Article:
PBL and STEAM Education: A Natural Fit
Using project-based learning in science, technology, engineering, art, and math classes is a way to solve problems in real-world contexts.
Both project-based learning and STEAM (science, technology, engineering, art, and math) education are growing rapidly in our schools. Some schools are doing STEAM, some are doing PBL, and some are leveraging the strengths of both. Both PBL and STEAM help schools target rigorous learning and problem solving. As many teachers know, STEAM education isn't just the course content—it’s the process of being scientists, mathematicians, engineers, artists, and technological entrepreneurs. Here are some ways that PBL and STEAM can complement each other in your classroom and school.
STEAM Beyond the Acronym
I think one of the pitfalls of STEAM is in the acronym itself. Some might oversimplify STEAM into mastery of the specific content areas. It’s more than that: Students in high-level STEAM work are actively solving problems, taking ownership of their learning, and applying content in real-world contexts. Does that sound like PBL? That’s because it is. High-level STEAM education is project-based learning.
Project-based learning can target one or more content areas. Many PBL teachers start small in their first implementations and pick only a couple of content areas to target. However, as teachers and students become more PBL-savvy, STEAM can be great opportunity to create a project that hits science, math, technology, and even art content. You could also integrate science, art, and the Chinese language, for example—you’re not limited to the subjects in the STEAM acronym.
Embedding Success Skills
Skills like collaboration, creativity, critical thinking, and problem solving are part of any STEAM PBL, and will be needed for students to be effective. Like the overall project, success skills are part of the glue of STEAM education. In a STEAM PBL project, teachers teach and assess one or more of these skills. This might mean using an effective rubric for formative and summative assessment aligned to collaborating, collecting evidence, and facilitating reflection within the PBL project. Although STEAM design challenges foster this kind of assessment naturally as an organic process, PBL can add the intentionality needed to teach and assess the 21st-century skills embedded in STEAM.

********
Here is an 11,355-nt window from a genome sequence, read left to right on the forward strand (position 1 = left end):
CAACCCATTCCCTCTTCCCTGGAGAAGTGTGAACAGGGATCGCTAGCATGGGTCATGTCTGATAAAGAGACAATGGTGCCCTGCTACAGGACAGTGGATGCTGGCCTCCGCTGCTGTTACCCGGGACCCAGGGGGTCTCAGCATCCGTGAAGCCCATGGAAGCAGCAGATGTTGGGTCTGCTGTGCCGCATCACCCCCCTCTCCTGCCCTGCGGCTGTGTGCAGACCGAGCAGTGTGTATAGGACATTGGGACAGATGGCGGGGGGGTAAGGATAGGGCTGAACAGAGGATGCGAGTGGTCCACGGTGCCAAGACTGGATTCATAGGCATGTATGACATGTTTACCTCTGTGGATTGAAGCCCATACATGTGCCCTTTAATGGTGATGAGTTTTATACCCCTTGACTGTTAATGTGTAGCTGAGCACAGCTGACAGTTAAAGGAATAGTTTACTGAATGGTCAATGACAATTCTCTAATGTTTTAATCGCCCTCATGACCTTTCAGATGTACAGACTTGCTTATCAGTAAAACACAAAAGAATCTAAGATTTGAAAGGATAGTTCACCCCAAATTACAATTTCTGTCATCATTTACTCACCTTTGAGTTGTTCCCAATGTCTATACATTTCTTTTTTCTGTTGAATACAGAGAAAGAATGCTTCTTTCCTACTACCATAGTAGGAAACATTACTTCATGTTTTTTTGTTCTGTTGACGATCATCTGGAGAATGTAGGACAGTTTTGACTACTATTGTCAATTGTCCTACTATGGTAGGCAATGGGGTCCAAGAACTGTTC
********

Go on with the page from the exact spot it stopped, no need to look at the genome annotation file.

For example, a teacher might choose to target technological literacy for a STEAM PBL project, build a rubric in collaboration with students, and assess both formatively and summatively. In addition, the design process, a key component of STEAM education, can be utilized. Perhaps a teacher has a design process rubric used in the PBL project, or even an empathy rubric that leverages and targets one key component of the design process. When creating STEAM projects, consider scaffolding and assessment of these skills to make the project even more successful.
Students Shaping the Learning
In addition to the integration of disciplines and success skills, voice and choice are critical components to STEAM PBL. There are many ways to have students shape the learning experience. They may bring a challenge they want to solve based on their interests—a passion-based method. And students can choose team members and products to produce to solve authentic challenges. In addition, they may be allowed to pick sub-topics within the overall project or challenge, or questions they want to explore within the overall driving question.
When teachers design STEAM projects, they need to leverage a backward design framework and begin with the end in mind. Here are some questions to consider in planning:
- What two or more disciplines will be targeted and assessed?
- How will students engage in real-world, authentic problem solving?
- How will students help shape the learning through voice and choice?
- What products will students create to demonstrate mastery of the content standards?
Mrs. Atkinson, an art teacher at my school, engaged students in a STEAM project to transform 2D images into 3D art pieces. In addition to integrating art content, she had students learning technology tools and skills such as using a laser cutter, which requires coding and program knowledge the students had to learn. The project also involved math content, which they needed to create their designs. And Mrs. Atkinson also focused on creativity and the design process. She allowed students voice and choice in their piece, and the overall project was a real-world situation in that it was a challenge artists actually face. She had students document their process in design journals that included reflections, images, and plans for the piece, and she used the journals to assess process and mastery of skills and content. This is an example of a STEAM project that is engaging and challenging.
High-quality STEAM education is high-quality project-based learning. While there will be attention to the disciplines embedded within STEAM, we must focus less on the content and more on the overall pedagogical implications for effective instruction, and use PBL to make learning happen.